"We also gave the Commission greater powers in cases of emergency. You know, we have had emergent conditions throughout the country many times in recent years. We want the Commission to act promptly on the spur of the moment in case of emergency in order to prevent congestion at terminals, in order to route traffic around a congested terminal so that it may reach its destination at the earliest possible date, in order to ship foods over the most direct route regardless of instructions contained in the bills of lading. We want all this power to be exercised by the Commission in an emergency. The bill gives such power to the Commission."
58th Cong.Rec. 8315, 8316. See also 58th Cong.Rec. 8529-8531; 59th Cong.Rec. 3263. The reports of the committees of the House and of the Senate on the Esch Car Service Act, and the further explanation of that bill by the chairmen in charge of it, confirm the conclusion that the term "car service" is used in this limited sense. See House Report 1553, 64th Congress,2d Session, pp. 2, 6-9; House Report 18, 65th Congress, 1st Session, pp. 5-8; Senate Report 43, 65th Congress, 1st Session, pp. 2-4; 55th Cong.Rec. 2018, 2020-2022, 2024, 2025, 2631, 2701.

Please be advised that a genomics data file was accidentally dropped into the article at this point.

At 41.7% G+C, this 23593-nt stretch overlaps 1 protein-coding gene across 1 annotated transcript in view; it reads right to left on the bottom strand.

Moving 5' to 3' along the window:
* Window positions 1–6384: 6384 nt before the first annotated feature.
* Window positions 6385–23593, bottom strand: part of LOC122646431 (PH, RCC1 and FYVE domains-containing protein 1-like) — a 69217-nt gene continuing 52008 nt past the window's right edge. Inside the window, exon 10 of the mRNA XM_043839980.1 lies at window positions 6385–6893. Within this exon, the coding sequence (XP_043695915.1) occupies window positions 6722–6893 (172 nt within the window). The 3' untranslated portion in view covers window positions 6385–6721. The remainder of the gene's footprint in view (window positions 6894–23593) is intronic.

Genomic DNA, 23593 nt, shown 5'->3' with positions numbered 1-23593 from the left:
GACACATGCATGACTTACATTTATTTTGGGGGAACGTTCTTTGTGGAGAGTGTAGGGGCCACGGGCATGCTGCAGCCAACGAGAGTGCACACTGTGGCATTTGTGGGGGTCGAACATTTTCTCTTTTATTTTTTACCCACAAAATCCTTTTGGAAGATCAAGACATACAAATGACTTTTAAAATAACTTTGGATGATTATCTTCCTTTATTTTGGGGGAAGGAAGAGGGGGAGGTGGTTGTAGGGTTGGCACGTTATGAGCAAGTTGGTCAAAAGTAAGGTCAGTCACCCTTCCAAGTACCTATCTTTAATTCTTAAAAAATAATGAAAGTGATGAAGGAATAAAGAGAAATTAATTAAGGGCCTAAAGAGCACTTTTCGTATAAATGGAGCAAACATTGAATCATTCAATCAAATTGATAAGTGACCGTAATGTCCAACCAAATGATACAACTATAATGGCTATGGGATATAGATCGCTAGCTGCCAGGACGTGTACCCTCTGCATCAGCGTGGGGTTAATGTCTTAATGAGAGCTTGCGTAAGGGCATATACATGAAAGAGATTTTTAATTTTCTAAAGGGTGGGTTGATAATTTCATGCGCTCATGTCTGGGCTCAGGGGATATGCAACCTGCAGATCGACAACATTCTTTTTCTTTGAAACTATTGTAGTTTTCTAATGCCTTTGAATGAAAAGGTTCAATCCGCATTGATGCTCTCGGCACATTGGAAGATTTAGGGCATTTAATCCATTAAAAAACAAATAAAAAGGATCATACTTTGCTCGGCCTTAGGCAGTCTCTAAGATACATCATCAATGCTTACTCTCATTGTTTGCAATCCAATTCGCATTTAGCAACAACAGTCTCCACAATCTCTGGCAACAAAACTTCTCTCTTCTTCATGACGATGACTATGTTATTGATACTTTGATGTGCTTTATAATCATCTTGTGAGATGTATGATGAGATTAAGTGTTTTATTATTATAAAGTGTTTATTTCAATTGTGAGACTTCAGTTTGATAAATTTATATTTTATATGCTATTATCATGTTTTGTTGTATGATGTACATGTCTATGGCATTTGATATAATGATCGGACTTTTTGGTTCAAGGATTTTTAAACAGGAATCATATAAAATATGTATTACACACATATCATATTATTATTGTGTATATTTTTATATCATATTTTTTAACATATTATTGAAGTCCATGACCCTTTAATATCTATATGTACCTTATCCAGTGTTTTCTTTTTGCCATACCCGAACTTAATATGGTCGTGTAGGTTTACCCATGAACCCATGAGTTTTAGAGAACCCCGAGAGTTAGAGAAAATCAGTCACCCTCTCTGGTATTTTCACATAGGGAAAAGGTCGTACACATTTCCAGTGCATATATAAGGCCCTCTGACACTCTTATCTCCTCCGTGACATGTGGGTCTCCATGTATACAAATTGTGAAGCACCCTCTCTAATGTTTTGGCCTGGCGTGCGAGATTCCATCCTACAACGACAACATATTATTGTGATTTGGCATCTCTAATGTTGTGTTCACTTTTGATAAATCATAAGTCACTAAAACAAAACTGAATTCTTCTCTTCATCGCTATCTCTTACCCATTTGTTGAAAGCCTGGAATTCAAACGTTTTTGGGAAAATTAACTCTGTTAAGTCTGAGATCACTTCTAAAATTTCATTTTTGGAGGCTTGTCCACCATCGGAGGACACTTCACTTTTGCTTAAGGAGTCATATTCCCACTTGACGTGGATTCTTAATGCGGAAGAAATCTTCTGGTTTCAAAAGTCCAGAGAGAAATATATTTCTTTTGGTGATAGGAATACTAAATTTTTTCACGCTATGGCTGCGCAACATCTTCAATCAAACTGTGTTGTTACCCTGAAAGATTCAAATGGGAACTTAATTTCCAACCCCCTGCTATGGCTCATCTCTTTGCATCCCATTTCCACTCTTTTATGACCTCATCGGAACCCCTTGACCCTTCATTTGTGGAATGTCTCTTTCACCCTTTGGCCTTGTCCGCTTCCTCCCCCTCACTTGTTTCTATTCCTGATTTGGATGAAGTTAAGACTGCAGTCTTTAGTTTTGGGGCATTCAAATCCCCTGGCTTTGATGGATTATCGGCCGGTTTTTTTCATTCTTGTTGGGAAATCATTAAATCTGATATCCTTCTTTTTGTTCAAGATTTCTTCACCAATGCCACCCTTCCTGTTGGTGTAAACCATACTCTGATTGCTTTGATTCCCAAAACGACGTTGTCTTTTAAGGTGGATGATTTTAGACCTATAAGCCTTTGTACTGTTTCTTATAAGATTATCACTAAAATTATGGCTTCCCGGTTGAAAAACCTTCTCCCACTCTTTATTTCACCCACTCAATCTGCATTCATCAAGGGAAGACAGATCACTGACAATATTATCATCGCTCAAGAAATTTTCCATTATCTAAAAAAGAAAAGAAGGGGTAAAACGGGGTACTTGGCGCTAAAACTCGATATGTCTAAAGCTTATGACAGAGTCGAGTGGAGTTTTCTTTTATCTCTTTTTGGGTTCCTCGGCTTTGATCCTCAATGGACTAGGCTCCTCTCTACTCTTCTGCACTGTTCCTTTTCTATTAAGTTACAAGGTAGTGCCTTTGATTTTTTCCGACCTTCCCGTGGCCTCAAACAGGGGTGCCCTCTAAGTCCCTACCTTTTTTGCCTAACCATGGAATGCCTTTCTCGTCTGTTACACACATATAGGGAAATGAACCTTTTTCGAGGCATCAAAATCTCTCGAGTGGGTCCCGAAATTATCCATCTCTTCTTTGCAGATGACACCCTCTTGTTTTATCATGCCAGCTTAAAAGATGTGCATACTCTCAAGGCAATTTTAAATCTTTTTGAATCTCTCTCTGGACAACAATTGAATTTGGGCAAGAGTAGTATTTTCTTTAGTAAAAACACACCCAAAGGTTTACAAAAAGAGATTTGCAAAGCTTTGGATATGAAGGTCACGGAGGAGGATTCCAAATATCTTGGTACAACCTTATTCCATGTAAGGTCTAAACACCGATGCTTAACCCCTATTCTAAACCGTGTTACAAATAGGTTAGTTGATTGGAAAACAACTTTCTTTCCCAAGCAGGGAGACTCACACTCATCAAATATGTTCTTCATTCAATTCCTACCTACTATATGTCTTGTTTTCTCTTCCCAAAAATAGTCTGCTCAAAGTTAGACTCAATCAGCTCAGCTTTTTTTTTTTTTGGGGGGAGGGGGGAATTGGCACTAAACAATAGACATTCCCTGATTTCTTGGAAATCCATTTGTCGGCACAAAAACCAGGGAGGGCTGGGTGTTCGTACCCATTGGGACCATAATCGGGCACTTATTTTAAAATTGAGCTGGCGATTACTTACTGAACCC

See Toledo, Ann Arbor, etc., Ry. Co. v. Pennsylvania Co., 54 F. 730, 54 F. 746; Chicago, Burlington & Quincy Ry. Co. v. Burlington Cedar Rapids & Northern Ry. Co., 34 F. 481. Compare Chicago, Milwaukee & St. Paul Ry. Co. v. Iowa, 233 U. S. 334; Covington Stockyard Co. v. Keith, 139 U. S. 128; Union Pacific R. Co. v. Hall, 91 U. S. 343.
Prior to Act June 18, 1910, c. 309, 36 Stat. 539, creating the Commerce Court (which was abolished by Act Oct. 22, 1913, c. 32, 38 Stat. 208, 219), the venue of suits brought to enjoin or annul an order of the Commission was the district where the carrier had his principal operating office. Act June 29, 1906, c. 3591, § 5, 34 Stat. 584, 592.